Will NYC’s supervised injection sites enhance overdose prevention efforts in other cities?

key takeaways

  • The opioid overdose epidemic is a public health emergency that has worsened since the COVID-19 pandemic.
  • In November, New York City opened the first regulated injection site in the United States. These sites saved at least 59 people from overdose.
  • Harm reduction advocates hope the New York City site will allow more overdose prevention centers to operate in other cities.

Two months ago, New York City became the first city in the United States to officially open regulated injection sites in an attempt to curb overdose. The opening is a long-awaited victory for harm reduction advocates across the country, some of whom already plan to launch their own websites.

A supervised injection point or overdose prevention center (OPC) is a facility where people can use injectable drugs (such as heroin, cocaine, methamphetamine, and various opioids) in a clean environment and have access to safe resources. These sites do not offer medication, but allow people to bring their own.

According to the National Institutes of Health, the main goals of the sites are to “reduce the acute risk of disease transmission through needle sharing, prevent drug-related overdose deaths, and connect drug users with addiction treatment and other health and social services. “. Drug Abuse (NIDA).

According to harm reduction advocates and addiction researchers, OPC is designed to save lives.

“The idea is to reduce drug-related health hazards,” Dr. Emily Einstein, head of NIDA’s Science Policy Unit, told VigorTip. “So far, the evidence shows that no one has died from a drug overdose at one of these sites.”

Einstein said NIDA supports evidence-based harm reduction and that supervised injection sites in other countries are not harmful. Going forward, the institute will monitor the New York City site and other sites in the U.S. to better understand its effectiveness.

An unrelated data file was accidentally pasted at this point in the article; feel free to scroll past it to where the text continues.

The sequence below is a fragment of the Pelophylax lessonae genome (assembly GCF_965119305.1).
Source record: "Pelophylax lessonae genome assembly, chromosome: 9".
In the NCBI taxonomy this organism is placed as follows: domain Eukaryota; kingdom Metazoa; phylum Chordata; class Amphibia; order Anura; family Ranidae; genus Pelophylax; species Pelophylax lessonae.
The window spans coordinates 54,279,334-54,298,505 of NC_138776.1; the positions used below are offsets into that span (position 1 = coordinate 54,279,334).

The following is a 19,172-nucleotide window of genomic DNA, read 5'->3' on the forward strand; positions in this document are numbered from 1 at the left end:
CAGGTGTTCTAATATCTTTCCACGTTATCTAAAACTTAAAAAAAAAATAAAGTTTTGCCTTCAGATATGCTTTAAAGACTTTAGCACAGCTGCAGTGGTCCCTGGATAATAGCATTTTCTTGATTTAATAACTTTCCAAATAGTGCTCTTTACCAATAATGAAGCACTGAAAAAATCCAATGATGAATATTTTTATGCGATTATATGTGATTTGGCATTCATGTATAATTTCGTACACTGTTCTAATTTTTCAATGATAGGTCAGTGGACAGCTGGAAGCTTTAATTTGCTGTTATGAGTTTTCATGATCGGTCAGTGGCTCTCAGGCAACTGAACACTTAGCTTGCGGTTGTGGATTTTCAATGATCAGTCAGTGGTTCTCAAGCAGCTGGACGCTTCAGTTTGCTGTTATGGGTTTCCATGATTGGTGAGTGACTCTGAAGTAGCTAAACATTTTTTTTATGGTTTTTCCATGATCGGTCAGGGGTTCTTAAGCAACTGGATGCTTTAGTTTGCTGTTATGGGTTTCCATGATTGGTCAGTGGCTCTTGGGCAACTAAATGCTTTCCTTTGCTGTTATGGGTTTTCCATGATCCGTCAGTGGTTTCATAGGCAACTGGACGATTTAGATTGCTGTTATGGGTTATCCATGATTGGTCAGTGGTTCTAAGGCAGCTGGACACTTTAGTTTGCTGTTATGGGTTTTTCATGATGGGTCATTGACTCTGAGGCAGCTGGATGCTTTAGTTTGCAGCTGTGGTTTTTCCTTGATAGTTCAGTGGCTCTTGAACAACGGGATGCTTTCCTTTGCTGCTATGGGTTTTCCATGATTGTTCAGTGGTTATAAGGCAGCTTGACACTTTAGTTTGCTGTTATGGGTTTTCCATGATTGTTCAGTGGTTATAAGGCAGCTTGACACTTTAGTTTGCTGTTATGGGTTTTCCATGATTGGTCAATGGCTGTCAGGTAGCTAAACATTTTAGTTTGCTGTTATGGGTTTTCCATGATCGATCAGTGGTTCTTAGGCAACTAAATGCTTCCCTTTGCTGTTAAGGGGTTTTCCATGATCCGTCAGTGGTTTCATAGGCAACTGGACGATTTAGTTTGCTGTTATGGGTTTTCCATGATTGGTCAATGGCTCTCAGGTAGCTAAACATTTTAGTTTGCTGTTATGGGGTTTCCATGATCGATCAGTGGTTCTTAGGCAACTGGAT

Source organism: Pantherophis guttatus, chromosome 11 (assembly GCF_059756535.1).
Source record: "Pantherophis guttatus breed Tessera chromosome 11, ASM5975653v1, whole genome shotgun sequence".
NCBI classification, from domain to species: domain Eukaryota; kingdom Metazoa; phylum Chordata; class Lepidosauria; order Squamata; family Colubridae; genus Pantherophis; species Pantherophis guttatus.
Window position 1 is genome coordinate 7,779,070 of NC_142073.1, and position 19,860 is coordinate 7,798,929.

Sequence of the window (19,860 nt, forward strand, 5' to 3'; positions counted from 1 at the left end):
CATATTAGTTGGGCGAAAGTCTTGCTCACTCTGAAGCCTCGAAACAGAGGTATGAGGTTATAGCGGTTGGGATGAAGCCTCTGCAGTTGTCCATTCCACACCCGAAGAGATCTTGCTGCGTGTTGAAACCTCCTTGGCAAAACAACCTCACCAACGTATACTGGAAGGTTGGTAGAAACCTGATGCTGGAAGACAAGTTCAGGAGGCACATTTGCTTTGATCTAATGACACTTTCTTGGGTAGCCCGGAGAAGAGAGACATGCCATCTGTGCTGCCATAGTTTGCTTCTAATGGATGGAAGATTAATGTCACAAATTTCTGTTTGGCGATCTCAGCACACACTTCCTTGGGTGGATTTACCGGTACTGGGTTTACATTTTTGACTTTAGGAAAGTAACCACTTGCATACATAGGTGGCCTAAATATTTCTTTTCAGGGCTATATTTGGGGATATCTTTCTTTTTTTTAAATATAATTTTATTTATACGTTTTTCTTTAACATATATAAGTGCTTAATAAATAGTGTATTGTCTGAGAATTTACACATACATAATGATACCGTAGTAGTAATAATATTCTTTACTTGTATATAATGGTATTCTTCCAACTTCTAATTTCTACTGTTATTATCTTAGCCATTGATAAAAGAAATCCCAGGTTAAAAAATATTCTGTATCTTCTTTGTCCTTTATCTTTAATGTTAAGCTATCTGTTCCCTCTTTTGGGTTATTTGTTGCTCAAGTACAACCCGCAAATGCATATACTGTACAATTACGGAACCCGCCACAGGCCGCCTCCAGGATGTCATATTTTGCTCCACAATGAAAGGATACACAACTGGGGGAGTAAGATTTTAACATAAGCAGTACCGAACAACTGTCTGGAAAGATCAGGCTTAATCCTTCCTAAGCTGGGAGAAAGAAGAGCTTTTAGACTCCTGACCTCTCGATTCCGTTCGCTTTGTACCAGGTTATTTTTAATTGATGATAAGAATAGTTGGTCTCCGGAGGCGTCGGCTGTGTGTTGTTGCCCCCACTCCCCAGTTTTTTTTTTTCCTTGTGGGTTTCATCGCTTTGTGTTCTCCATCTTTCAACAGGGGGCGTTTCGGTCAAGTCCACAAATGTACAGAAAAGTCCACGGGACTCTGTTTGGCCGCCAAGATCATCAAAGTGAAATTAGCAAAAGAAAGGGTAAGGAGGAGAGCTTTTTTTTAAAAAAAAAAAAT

According to NIDA, the study found that OPC significantly reduced public injecting drug use, unsafe disposal of needles, and rates of syringe sharing among users.

“Overdose deaths have grown exponentially over the past few years at least, so this is a very deep-rooted problem that’s only getting worse,” Einstein said. “It’s especially important that we innovate and come up with improvements. evidence-based approach to addressing addiction overdose because it is a serious problem.”

The New York City sites are located in East Harlem and Washington Heights and are managed by trained staff from the injury reduction organization OnPoint NYC. They provide users with clean needles, referrals to addiction treatment centers, and Narcan (naloxone), an overdose reversal drug.

In the first three weeks of operation, workers at the sites avoided at least 59 overdoses, according to the city’s health department.

What is Nalkan?

Narcan is a drug that can help counteract the effects of an opioid overdose. It is available as an injection and as a nasal spray, and takes about two to five minutes to work after administration.

How did the Overdose Prevention Center come about?

OPC or supervised injection sites have been in operation since the 1980s. The first OPC opened in 1986 in Bern, Switzerland. There are currently more than 120 such sites in Europe, Canada and Australia. The New York site is the only OPC licensed and operated in the United States to date.

In fact, New York City’s victory came after Philadelphia’s injury-reduced losses. For years, harm reduction advocates in Philadelphia have tried to establish a safe injection site called Safehouse in the Kensington neighborhood, which has been hit hard by the overdose epidemic.

In 2019, a federal judge used the “crack home statute,” co-sponsored by then-Senator Joe Biden in 1986, to prevent regulated injection sites from opening in Philadelphia. The Biden administration has expressed support for harm reduction, but not specifically for supervised injection sites. They have yet to express concerns or objections to these sites in New York City.

Advocates for Safehouse expect the case to be reviewed in early March.

A legal victory in Rhode Island

Although the first two sites are up and running, New York City has not passed any laws legalizing supervised injection sites. Instead, the city has the consent and support of former Mayor de Blasio and the police force.